Unless there’s direct proof of that, it’s just a guess. And when it comes to marketing, guessing usually ends up costing you a lot of money :-).

      But think about your own search habits. I’d suggest that most people search out of a need for something – either information or a product they’re interested in. But I strongly doubt that most searches are the result of an interest that was stimulated by social media.

      I see people wanting social media to be more than what it is at this time. And I prefer to go with what’s proven rather than something that holds promise. If that promise is reach, then I’ll jump in full force with social media. But until that time, I’ll stick with what’s actually working now.

  6. jamal says:

    Thanks for the insight Bob. I was just thinking about this earlier today as I analysed the
    results of a local PPC campaign I did for a ladies boutique (it’s outside the U.S.).

    My results aren’t conclusive, yet given the limited budget I have on hand for future
    marketing tests the results give me some direction on next steps:
    1) Adwords PPC (content network only, not search) cost per click turned up to cost 60%
    less than facebook PPC [both targeting local users] – #0.33 for facebook, $0.20 for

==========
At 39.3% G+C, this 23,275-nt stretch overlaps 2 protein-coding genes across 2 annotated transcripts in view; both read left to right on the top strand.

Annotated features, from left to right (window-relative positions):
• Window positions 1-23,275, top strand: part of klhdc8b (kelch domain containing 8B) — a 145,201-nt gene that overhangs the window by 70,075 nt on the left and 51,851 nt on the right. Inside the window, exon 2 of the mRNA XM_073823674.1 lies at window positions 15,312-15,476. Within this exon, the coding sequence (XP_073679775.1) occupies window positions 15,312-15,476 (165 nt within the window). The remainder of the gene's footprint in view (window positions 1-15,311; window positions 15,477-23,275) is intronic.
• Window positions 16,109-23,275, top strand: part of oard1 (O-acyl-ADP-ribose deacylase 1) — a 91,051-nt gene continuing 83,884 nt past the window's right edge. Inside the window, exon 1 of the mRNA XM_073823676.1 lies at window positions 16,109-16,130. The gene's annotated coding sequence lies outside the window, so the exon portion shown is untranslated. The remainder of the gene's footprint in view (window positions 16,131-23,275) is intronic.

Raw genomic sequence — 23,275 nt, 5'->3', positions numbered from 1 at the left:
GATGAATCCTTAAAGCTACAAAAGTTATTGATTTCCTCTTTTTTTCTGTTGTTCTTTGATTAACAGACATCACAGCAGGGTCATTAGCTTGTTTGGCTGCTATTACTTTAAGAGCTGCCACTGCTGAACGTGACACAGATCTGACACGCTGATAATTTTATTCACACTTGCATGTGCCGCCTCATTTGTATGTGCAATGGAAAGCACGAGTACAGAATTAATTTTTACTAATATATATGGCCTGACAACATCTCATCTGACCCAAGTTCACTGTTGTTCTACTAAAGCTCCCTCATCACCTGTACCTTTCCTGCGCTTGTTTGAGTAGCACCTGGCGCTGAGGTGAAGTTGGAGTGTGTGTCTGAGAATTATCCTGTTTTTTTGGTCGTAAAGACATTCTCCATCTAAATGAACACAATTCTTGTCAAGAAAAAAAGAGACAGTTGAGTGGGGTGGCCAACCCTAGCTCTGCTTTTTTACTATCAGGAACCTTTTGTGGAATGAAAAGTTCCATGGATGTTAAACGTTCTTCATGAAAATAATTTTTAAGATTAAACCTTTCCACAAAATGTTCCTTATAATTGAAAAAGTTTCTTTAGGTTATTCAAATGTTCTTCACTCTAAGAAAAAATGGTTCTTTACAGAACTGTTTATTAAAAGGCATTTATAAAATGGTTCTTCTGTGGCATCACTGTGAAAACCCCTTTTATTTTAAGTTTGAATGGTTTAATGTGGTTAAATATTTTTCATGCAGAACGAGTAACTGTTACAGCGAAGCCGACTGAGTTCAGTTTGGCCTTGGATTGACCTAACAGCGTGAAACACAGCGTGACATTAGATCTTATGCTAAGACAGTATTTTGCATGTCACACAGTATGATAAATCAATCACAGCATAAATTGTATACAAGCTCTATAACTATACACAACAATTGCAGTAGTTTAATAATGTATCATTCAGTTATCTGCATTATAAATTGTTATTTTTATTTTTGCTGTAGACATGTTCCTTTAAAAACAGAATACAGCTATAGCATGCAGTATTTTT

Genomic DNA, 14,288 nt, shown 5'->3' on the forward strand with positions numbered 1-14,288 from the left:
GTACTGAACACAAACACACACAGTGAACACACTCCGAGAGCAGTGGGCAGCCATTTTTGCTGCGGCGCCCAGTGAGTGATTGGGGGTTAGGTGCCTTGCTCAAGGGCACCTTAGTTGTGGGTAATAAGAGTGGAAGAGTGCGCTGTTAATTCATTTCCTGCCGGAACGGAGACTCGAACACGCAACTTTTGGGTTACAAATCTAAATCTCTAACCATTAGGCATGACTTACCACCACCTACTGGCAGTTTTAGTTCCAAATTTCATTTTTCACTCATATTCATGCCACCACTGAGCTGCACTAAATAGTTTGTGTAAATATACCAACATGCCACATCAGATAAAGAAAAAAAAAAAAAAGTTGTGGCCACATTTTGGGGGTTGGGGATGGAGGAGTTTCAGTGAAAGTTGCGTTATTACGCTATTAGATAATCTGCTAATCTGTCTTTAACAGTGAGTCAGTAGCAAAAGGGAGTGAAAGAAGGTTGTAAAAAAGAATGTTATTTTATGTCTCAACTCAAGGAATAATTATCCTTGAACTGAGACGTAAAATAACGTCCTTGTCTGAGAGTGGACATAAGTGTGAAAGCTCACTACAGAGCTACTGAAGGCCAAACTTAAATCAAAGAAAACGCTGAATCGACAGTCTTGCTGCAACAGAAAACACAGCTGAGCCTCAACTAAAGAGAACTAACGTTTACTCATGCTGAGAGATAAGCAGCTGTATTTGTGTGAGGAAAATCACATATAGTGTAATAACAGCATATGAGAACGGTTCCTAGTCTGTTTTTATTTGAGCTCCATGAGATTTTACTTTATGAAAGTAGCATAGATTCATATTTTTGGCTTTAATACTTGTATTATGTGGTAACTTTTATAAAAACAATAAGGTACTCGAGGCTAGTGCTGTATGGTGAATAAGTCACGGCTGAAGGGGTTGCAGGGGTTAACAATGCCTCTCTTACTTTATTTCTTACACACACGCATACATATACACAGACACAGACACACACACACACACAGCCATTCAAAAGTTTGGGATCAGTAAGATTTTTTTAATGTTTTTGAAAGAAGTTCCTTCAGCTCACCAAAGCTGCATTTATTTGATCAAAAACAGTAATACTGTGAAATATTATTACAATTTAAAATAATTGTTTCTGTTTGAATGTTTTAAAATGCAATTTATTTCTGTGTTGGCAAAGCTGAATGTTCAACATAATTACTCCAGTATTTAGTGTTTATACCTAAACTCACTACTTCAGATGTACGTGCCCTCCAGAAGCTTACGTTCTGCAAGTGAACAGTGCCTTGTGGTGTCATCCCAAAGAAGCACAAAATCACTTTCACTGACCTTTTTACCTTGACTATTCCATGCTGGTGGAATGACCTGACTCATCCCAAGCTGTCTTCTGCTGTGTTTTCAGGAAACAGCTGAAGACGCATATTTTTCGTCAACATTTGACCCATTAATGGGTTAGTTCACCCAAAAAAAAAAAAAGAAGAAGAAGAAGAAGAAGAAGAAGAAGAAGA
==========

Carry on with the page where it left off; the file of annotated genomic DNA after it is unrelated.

adwords. This meant I could generate way more clicks from adwords compared to
    facebook for the same amount of $$.
    2) I had traffic going to 3 versions of the landing page, all had a 1:29 length video up
    top followed by: short copy / medium copy / or long copy around the same offer.
    I suspect facebook users were there for the entertainment or quick info…
    ‘average time on page’ for long copy was 54 seconds from facebook vs. 4min 40seconds
    for adwords content traffic. It was a similar effect on the medium copy with adwords
    traffic sticking around 143 times longer.

    These are just initial data from a small campaign (I don’t have conversion data yet, that
    would be real interesting). While the ‘time on page’ isn’t a conversion, I’m just using it as
    indicator for what to test next.